How To Help New Employees Be Rockstars, A New Approach


Update: Check out my interview with Adam Bryant in the New York Times about my blueprint

We all have our quirks. I know I do.

Typically it takes months and years sometimes to learn all of our bosses quirks. What they like, what annoys them and ( most importantly ) how they uniquely define a rockstar top performer.

We stumble our way towards discovering what our bosses value through trial and error which can be slow and painful.

How inefficient!

Around here our motto is “Speed Wins” so with my last batch of 4 hires, I thought I would try something new and avoid the long process of letting the new members of my team figure me out the hard way. Instead, I would put it all out there by being completely transparent, honest and candid with them right from the get go about me.

So, to help me do that, I wrote something I call: “The Blueprint to Luc and his Quirks“.


Now, judging by the reaction I get when I tell people about the blueprint, I know this is a little odd.

New employees don’t typically expect to sit down with their bosses on day 1, be handed a blueprint and then walked through what their boss values, dislikes and what their quirks are… but I’ve found it to be a refreshingly open and incredibly efficient way of letting your new recruits get to know you at a level that some employees never get to know their bosses… and smart, rockstar employees thrive on that openness.

So, what is this blueprint?

The blueprint is a brief 2 pager that outlines a few things that are important to me and a few of my quirks.

Here’s some examples of quirks that I want my team to know about me from the blueprint:



Now, I’m not saying that not replying quickly to emails will get someone fired, and I get that we all have lives outside of work and sometimes can’t reply quickly to emails but I value it… and ultimately, don’t we all want to know what our bosses value?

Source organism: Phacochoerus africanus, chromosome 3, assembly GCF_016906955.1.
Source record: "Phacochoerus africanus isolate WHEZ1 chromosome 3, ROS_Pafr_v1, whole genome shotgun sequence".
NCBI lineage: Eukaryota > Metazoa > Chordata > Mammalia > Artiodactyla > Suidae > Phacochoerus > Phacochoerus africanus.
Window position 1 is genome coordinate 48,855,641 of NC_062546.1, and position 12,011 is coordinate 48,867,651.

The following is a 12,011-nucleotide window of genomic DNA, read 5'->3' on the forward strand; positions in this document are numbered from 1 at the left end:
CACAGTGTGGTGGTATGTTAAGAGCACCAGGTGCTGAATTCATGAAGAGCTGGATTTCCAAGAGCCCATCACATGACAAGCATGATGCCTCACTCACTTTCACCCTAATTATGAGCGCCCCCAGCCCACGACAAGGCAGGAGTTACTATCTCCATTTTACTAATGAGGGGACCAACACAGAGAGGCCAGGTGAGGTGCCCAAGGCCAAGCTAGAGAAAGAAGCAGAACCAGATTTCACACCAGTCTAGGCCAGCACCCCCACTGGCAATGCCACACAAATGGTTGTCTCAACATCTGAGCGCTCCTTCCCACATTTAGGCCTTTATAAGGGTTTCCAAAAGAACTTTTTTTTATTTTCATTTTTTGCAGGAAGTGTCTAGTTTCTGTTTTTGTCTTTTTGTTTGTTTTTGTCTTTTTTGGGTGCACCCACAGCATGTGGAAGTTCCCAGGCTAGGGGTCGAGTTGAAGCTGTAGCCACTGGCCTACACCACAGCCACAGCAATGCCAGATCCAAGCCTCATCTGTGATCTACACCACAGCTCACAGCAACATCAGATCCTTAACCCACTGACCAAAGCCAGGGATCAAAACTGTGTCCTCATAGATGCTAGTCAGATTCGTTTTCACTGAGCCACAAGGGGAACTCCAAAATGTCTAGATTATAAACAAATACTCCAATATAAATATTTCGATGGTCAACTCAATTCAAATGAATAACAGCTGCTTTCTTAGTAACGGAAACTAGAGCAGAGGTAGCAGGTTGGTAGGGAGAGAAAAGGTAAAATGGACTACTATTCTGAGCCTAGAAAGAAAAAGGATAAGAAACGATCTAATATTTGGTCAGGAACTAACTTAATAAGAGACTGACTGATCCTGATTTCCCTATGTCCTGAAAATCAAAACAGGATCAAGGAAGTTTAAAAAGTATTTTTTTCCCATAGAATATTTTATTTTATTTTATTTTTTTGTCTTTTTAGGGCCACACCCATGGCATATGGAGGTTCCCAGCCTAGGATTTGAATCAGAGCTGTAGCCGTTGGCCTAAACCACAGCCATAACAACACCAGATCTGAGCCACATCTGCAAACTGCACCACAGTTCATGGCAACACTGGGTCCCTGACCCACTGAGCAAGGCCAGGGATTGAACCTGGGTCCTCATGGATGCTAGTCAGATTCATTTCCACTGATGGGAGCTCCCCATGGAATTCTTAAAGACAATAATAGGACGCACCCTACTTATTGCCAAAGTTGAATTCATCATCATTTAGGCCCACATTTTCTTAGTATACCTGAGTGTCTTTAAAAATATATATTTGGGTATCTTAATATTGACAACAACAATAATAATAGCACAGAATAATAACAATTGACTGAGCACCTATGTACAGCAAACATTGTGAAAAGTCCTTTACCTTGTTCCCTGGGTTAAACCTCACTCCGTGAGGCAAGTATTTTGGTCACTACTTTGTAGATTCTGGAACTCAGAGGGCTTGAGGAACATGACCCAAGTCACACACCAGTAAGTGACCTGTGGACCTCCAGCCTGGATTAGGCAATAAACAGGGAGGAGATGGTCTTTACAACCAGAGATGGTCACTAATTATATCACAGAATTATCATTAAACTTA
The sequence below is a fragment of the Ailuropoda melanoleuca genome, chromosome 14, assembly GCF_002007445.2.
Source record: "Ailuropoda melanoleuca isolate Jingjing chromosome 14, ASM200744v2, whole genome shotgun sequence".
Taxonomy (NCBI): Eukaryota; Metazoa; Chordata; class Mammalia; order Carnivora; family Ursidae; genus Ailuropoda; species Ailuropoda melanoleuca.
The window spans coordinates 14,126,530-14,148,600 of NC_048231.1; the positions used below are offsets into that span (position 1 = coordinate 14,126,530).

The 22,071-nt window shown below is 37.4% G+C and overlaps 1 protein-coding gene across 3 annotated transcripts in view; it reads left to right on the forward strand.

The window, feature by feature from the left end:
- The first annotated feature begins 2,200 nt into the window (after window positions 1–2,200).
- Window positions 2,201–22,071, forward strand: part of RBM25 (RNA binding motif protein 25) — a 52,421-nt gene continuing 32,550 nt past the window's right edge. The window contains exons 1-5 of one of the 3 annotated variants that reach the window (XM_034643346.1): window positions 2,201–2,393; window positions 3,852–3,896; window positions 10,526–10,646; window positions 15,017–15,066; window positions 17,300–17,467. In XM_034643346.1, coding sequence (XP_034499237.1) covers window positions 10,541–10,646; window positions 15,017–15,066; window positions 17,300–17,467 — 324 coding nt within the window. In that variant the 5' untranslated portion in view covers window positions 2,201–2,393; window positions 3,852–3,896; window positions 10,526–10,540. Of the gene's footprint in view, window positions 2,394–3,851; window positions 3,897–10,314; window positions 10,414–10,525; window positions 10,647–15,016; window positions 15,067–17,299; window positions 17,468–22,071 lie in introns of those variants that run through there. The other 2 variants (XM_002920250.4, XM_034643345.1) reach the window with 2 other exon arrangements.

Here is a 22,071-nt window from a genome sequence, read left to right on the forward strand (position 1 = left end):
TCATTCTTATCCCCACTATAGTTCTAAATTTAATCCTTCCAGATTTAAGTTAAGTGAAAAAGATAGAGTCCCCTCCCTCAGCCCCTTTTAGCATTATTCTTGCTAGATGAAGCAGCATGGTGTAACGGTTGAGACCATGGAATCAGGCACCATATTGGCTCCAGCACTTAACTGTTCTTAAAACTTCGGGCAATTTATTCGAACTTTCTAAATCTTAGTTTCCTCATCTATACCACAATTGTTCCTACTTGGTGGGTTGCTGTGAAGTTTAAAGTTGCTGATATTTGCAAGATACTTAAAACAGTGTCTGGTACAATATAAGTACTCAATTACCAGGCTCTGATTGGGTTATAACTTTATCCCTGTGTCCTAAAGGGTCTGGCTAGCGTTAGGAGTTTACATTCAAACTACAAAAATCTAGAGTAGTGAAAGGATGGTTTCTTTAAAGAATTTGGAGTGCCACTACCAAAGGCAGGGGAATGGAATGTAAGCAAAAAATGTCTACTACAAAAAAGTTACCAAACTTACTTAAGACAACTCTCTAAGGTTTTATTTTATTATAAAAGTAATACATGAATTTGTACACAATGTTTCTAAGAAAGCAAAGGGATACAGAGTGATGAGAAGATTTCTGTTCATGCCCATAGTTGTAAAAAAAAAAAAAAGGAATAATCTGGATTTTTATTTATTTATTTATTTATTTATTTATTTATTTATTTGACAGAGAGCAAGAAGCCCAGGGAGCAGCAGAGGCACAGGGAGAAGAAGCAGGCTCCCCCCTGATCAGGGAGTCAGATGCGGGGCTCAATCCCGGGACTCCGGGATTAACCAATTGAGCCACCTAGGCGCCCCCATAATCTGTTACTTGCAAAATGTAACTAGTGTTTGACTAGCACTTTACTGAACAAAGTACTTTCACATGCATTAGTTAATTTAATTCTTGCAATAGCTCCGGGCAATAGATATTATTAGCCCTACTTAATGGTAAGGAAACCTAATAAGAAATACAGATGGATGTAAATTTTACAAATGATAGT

That’s what the blueprint does. It communicates clearly to the team what I value.

Wouldn’t it be great to have a blueprint for all of our bosses ( and colleagues, friends and spouses for that matter! )?!?!

I recently shared this with Harley at Shopify and he suggested that I open source the blueprint, so here it is.

Consider it Open-Sourced.

I’ve packaged up a template with samples you can use for your own blueprint if you’d like to give it a try:

blueprint-templateDownload Template

 Fill in each of the boxes with quirks you’d like your team to know about you, things you value and things that drive you nuts.

If nothing comes to mind, do what I did and start by asking your employees to tell you what they think your quirks are. If they’ve been with you for a while, they’ll know.

Feel free to add to the blueprint template or to modify it how ever you’d like… and please leave a comment on this post to let me know what you think.

I hope you find it as useful as I do. Everyone appreciates openness and honesty, from what I’ve seen to date, I think your employees will too.


UPDATE: A few people have asked if I just email the blueprint to people.

No I don’t. I sit down with everyone on my team, one on one, and talk through the blueprint.

This is a subtle difference but hugely important. By talking through the blueprint, face-to-face, it gives me the chance to answer questions, add context and refine the message specifically for that individual.

I find it’s the discussion that the blueprint facilitates that’s most valuable.

In fact, simply emailing the blueprint to your team might actually cause more harm than good because it’s possible that the intent is mis-interpreted. As we all know, tone & body language communicate 80% of the message, the written blueprint just makes it easy to have that discussion.

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On January 15, 2012

  • Pierre-Alain St-Laurent

    This is soooo obvious! Yet we forget about these details. I mean, of course it’s important for an employee to know about his boss’ quirks. Calls, e-mails, texts? Bullets or detailed when facing a problem? Confirm at every stage of a project, or let’s discuss it when it’s done? Never bother me on a conference call, or clients are my priorities and feel free to knock if I can help you. The list could go on and I will clearly use this in the future. thanks!

  • julio bruno

    thanks for your chat this am. This is so counterintuitive… Thanks for sharing!

  • Duncan Booth

    I wish my last boss would have done this. Total communications block!

  • Pingback: Blueprint to Tobias and his quirks - The Travelling Developer()

  • Kenna Brown


  • Jim Harbour

    Thank you for your generosity! It’s been 3 years since your last comment…are things still working as well now as when you wrote and shared this message to us?

    • luclevesque

      You bet… still doing this with all new hires. Works great.

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